BOOK DEPOT NEWS: We have a treasure trove of books that will be available for $4.00 apiece, or possibly less if you buy several. There are about 5 boxes of books that Karen Stokes had to leave behind when she moved. Since Beth and the next permanent pastor have their own libraries, we are offering these books to our congregation. They will be in boxes in front of the Book Depot table for a month or two to give everyone interested a chance to obtain some. Come check them out.

JUMP IN, THE WATER IS COOL: How Presbyterian can you be? Walk your talk! “Here I am, God!” Three wonderful, exciting, interactive opportunities to connect, discover, engage, travel, reflect, learn, create, do justice, love kindness, and walk humbly with your God, yes to be Easter people in a Good Friday world!

1. Participate in the International Photo-Journalism Contest and Exhibition “Poverty, Pollution, and Solutions”: (for details contact

A. enter the contest (open to those 14-30 years old in teams or as individuals);

B. find people (individuals, teams, or mentors) to enter contest;

C. find media to publicize event and publish winning photos;

D. help print, frame, and display winning photos;

E. find venues for exhibition of winning photos.

2. Join a delegation going to Bolivia!

A. Fall 2011:     Fantastic!

B. Feb. 2012:    Amazing!

3. Attend Joining Hands Committee meetings the fourth Monday of the month to discuss root causes of poverty and pollution and to work on solutions in partnership with grass roots organizations (UMAVIDA) in Bolivia and Cascades Presbytery in Oregon:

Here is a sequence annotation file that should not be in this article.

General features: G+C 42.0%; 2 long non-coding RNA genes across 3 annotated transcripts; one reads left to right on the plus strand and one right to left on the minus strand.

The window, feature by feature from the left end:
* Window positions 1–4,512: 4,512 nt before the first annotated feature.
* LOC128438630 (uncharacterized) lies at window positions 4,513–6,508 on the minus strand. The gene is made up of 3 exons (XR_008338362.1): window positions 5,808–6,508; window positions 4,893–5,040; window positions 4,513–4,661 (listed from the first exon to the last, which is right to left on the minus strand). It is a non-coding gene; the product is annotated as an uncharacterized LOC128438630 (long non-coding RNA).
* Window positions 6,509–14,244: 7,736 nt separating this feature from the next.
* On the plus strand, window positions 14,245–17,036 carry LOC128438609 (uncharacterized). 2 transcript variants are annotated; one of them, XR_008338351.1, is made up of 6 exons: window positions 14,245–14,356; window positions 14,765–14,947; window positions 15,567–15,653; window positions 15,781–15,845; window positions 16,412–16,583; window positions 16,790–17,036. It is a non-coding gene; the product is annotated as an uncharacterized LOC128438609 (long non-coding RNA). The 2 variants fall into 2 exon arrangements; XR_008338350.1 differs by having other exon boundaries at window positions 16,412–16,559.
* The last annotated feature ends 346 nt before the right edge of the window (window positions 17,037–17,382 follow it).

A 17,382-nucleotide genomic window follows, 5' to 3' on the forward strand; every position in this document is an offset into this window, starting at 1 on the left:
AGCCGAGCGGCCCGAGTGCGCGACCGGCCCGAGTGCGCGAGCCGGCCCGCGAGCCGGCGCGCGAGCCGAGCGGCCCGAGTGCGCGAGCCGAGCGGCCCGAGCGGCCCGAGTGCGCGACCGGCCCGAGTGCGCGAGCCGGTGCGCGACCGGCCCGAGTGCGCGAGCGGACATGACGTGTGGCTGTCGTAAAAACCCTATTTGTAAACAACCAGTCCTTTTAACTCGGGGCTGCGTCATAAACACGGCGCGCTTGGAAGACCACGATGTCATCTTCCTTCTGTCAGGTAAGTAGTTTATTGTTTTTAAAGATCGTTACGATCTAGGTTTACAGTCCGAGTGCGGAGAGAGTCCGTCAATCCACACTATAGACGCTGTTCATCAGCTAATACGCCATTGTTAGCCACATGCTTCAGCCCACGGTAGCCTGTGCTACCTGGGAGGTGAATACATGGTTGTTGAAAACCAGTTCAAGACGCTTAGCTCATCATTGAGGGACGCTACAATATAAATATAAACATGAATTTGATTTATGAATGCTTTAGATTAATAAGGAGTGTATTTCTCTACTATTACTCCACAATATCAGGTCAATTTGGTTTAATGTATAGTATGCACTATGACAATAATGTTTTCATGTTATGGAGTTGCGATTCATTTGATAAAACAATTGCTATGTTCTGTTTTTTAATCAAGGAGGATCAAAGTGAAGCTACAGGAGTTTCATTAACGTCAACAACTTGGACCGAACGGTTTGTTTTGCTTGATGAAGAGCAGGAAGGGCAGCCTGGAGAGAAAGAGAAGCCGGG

Thrilling! Willing? Contact Jean Gregory, or 510-635-8838.

THIS SUNDAY IS THE DEADLINE: Want to go to MPC Family Camp & haven’t registered yet? This Sunday is the deadline to register and reserve your campsite. Come & join us for our 34th Annual Family Camp experience at the Richardson Resort in the beautiful South Lake Tahoe area. An exciting intergenerational program is being planned by our own Rev. Beth & Rev. Katie Morrison. Afternoons are open so you can plan your own adventures or just sit back & enjoy nature.


Theron Hampton (Sheryl Neely’s father who is entering Hospice Care)

13 yr old Tal Brown (Ann Fisher’s Grand-nephew) recovering from cancer

Arnie Brown  – recovering from surgery

Dot Cudaback who broke her pelvis and is home

Lisa Larges who is still waiting to hear whether she will finally be examined for ordination by the San Francisco Presbytery

The family of Shelley Kelly’s brother who died in April

For those recovering from natural disasters

For peace to invade every corner where war and violence are being waged

For those who are grieving

MPC as we seek discernment about life in Post-Amendment 10A PC (USA)

DEADLINES: To submit announcements for the bulletin and Contact, please send them to  The deadline for Contact is Tuesdays at 3 pm and the deadline for the bulletin is Wednesdays at 12 pm. This is a change for all of us, so let’s try to remind each other!

MPC Calendar:




5701 Thornhill Drive, Oakland, California 94611, (510)339-1131

Office Hours: Monday – Friday, 9:00am-4:30pm

Rev. Beth Buckingham-Brown, Office hours Monday-Wednesday, 10:00-3:00 pm

Susan Hunn, Associate for Children & Youth: Office hours, Tuesday-Thursday, 9:30-2:30 pm

Sherrill Figuera: Administrative Assistant, Office hours: Monday-Friday, 8:30-4:30 pm

Talitha Phillips: Coordinator for Children and Youth

Kim Rankin: Music Director

Marcia Roy: Organist

Gil & Maria Chiguila: Caretakers

Rev. John Hadsell: Theologian in Residence

Rev. Kathy Ray: Parish Associate

Ajit Abraham: International Partner in Residence